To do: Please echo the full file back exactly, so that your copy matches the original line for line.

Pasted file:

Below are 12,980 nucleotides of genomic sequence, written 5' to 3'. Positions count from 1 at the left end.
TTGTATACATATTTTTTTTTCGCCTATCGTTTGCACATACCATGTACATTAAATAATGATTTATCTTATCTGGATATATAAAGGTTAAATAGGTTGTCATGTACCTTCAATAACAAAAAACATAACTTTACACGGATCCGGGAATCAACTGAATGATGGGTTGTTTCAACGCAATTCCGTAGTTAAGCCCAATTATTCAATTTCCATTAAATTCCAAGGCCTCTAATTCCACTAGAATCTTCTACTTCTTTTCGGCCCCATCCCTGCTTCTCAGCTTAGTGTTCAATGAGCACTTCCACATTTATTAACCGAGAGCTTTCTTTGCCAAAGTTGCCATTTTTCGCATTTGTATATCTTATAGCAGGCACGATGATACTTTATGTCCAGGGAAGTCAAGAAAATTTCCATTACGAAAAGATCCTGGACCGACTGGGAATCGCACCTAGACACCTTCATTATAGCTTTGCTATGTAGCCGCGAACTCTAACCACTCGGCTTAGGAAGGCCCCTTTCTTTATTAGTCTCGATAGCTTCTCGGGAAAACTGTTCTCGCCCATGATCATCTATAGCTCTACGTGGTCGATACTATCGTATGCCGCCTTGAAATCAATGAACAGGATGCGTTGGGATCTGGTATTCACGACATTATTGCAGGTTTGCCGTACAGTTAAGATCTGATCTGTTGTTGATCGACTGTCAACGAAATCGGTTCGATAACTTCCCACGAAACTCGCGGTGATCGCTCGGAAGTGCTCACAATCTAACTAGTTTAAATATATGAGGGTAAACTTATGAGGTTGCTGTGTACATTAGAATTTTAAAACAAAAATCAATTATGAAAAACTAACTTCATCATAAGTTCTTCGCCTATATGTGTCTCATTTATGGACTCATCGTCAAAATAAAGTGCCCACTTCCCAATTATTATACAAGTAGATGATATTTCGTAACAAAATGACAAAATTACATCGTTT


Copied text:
Below are 12,980 nucleotides of genomic sequence, written 5' to 3'. Positions count from 1 at the left end.
TTGTATACATATTTTTTTTTCGCCTATCGTTTGCACATACCATGTACATTAAATAATGATTTATCTTATCTGGATATATAAAGGTTAAATAGGTTGTCATGTACCTTCAATAACAAAAAACATAACTTTACACGGATCCGGGAATCAACTGAATGATGGGTTGTTTCAACGCAATTCCGTAGTTAAGCCCAATTATTCAATTTCCATTAAATTCCAAGGCCTCTAATTCCACTAGAATCTTCTACTTCTTTTCGGCCCCATCCCTGCTTCTCAGCTTAGTGTTCAATGAGCACTTCCACATTTATTAACCGAGAGCTTTCTTTGCCAAAGTTGCCATTTTTCGCATTTGTATATCTTATAGCAGGCACGATGATACTTTATGTCCAGGGAAGTCAAGAAAATTTCCATTACGAAAAGATCCTGGACCGACTGGGAATCGCACCTAGACACCTTCATTATAGCTTTGCTATGTAGCCGCGAACTCTAACCACTCGGCTTAGGAAGGCCCCTTTCTTTATTAGTCTCGATAGCTTCTCGGGAAAACTGTTCTCGCCCATGATCATCTATAGCTCTACGTGGTCGATACTATCGTATGCCGCCTTGAAATCAATGAACAGGATGCGTTGGGATCTGGTATTCACGACATTATTGCAGGTTTGCCGTACAGTTAAGATCTGATCTGTTGTTGATCGACTGTCAACGAAATCGGTTCGATAACTTCCCACGAAACTCGCGGTGATCGCTCGGAAGTGCTCACAATCTAACTAGTTTAAATATATGAGGGTAAACTTATGAGGTTGCTGTGTACATTAGAATTTTAAAACAAAAATCAATTATGAAAAACTAACTTCATCATAAGTTCTTCGCCTATATGTGTCTCATTTATGGACTCATCGTCAAAATAAAGTGCCCACTTCCCAATTATTATACAAGTAGATGATATTTCGTAACAAAATGACAAAATTACATCGTTT